Think of the soon-to-be-vacant Nordstrom store at Circle Centre as one giant jigsaw puzzle, and you begin to grasp the challenge facing city and mall officials as they begin to look for replacement tenants.
Nordstrom occupies a staggering 210,000 square feet spread across three floors—60 percent more space than the Seattle-based chain occupies at the Fashion Mall at Keystone and likely more than any single retailer would be willing to lease.
It’s not that there won’t be interest in the space, retail observers say. It’s that department stores generally are smaller these days, and often are reluctant to operate on more than two floors, fearing customers won’t make it all the way to the top.
And while discount-oriented big-box retailers might want a big chunk of the space, they probably wouldn’t need the whole shebang. Take Target, long discussed as a potential downtown tenant. Its general merchandise stores typically are about 126,000 square feet. Even those with groceries usually are less than 175,000 square feet.
That means city officials and mall manager Simon Property Group probably face the prospect of subdividing the space—at least if they don’t snag Macy’s, the department store perhaps best suited to occupy the vast majority of Nordstrom’s space.
Subdividing could be tricky, said Mark Perlstein, a principal with Indianapolis-based Sitehawk Retail Real Estate. Demand for ground-floor space would be strongest, he said, and could give restaurants scouting for downtown sites a place to land. But uses that work well for the ground floor could hinder access—and thus limit the marketability—of higher floors.
In short, Perlstein said, “Trying to break up the mall space on the main level could pose serious challenges.”
The retail landscape has changed dramatically since the Simon family used its clout to get Nordstrom’s commitment to be one of the original anchors of Circle Centre, which opened in 1995.
For starters, department stores aren’t what they used to be. Their share of the U.S. retail market fell from 7 percent in 1990 to 2.5 percent in 2010, according to Customer Growth Partners, a Connecticut-based consulting firm.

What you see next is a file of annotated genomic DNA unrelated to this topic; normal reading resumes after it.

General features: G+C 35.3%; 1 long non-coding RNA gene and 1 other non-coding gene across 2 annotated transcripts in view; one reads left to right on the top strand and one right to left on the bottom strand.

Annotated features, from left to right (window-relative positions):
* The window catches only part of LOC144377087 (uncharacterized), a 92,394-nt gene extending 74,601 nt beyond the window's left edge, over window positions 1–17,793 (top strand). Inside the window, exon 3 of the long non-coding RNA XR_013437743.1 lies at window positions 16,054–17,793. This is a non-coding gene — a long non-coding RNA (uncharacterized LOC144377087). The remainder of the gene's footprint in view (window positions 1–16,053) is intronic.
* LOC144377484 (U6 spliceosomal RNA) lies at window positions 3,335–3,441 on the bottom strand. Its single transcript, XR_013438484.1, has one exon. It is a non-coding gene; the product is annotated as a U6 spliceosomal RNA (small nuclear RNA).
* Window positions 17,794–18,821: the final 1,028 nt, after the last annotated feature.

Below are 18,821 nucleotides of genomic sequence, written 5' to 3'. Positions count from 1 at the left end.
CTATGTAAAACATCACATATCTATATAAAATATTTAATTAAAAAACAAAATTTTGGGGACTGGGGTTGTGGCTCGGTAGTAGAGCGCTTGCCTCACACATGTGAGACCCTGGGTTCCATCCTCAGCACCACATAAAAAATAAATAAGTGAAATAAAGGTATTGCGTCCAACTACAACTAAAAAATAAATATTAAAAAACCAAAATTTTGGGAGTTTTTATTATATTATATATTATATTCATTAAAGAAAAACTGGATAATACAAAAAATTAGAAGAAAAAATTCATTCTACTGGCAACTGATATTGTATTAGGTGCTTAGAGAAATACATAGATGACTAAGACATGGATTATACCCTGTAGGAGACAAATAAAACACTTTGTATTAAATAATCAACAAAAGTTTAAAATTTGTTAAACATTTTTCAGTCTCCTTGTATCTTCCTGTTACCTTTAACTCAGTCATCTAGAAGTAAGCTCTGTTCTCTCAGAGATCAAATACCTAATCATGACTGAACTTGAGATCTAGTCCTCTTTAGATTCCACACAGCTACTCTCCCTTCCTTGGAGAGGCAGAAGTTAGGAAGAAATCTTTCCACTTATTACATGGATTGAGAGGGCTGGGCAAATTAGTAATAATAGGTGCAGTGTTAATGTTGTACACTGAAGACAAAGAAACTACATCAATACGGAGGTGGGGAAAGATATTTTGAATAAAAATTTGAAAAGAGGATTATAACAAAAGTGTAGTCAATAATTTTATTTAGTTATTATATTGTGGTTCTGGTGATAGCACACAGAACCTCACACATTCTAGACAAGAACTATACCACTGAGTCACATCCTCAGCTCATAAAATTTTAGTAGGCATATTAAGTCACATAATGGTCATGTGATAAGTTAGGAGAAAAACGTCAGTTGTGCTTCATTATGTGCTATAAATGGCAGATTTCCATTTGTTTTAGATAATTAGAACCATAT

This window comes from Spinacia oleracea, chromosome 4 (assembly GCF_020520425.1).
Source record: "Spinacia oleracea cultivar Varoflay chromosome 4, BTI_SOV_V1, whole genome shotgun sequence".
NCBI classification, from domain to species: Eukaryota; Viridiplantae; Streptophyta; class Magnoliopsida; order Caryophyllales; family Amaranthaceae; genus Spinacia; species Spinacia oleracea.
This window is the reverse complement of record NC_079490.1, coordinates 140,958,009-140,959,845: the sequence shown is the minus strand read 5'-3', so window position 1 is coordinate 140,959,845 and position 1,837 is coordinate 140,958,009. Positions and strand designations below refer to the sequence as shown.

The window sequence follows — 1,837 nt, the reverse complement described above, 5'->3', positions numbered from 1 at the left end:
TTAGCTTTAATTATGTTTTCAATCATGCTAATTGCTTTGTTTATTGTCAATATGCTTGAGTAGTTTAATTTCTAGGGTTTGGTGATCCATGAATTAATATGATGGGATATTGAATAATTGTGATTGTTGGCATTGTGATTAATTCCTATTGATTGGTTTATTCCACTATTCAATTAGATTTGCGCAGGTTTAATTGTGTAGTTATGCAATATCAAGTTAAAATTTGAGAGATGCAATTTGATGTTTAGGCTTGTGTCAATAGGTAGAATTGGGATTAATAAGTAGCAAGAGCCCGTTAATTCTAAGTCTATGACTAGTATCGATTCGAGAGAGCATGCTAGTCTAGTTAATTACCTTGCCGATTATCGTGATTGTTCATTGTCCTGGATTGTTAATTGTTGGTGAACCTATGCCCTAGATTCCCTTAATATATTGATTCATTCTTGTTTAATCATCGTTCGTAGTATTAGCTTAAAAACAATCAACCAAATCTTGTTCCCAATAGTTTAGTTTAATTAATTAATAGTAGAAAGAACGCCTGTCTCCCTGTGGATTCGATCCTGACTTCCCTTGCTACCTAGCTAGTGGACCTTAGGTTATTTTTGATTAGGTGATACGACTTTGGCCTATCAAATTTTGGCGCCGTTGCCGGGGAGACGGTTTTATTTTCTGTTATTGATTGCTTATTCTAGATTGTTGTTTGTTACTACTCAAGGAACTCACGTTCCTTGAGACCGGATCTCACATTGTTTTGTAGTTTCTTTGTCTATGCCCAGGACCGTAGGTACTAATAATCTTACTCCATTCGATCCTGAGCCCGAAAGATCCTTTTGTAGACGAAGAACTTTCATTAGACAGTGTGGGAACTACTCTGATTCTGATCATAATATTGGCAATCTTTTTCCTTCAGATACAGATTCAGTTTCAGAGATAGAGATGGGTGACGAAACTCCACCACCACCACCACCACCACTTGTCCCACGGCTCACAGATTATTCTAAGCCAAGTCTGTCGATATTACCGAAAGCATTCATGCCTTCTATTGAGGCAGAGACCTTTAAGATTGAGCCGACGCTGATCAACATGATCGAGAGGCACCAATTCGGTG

As a result, finding new uses for department-store spaces is old hat for Simon, the nation’s largest mall owner.
“Over the years, we’ve redone about 75 department stores,” company President Richard Sokolov said in April in a conference call with analysts, “and in virtually every instance we have ended up with a replacement that is stronger.”
Still, finding new retail tenants downtown is inherently trickier than it is in the suburbs, where developers have more flexibility to reconfigure sites and where chains are more accustomed to operating.
And sales per square foot at Circle Centre’s small shops—a less-than-stellar $341—won’t grab the attention of prospective tenants the way a larger figure would. Overall, Simon’s more than 200 U.S. malls and premium outlet centers boast sales per square foot of $483.
Yet it’s good to know Simon will be in the city’s corner helping find replacement tenants. No company has deeper relationships with prospective anchors.
And as an Indianapolis-based company with its headquarters a mere three blocks from the soon-to-be-vacant space, Simon has extra motivation to find new tenants quickly—and get one of its signature projects back on track.
“Simon has been faced with these challenges before, and they undoubtedly have pulled it off,” Perlstein said. “It can be a positive for downtown. It does not need to be a negative.”
Judge smacks down Swanson
Judge Sarah Evans Barker has shot down former Countrymark CEO David Swanson’s request that she vacate or reduce his 12-year prison sentence stemming from his 2002 conviction for wire fraud, money laundering and tax evasion.
The 68-year-old former executive argued during a March hearing that the government had failed to disclose evidence favorable to him and that he was denied his Sixth Amendment right to effective counsel.
But in a 44-page ruling May 25, Barker picked apart Swanson’s arguments, including that his attorneys—James Voyles and Jennifer Lukemeyer—were derelict in not seeking a mistrial after the government presented its case.
“We hold that Swanson was not prejudiced by his trial counsel’s failure to seek a mistrial because such a request would have been denied as lacking any legal authority,” Barker wrote.
Swanson, an inmate at a Duluth, Minn., federal prison, was sentenced in March 2003 for stealing $2.7 million from the Indianapolis-based agricultural cooperative in the 1990s.•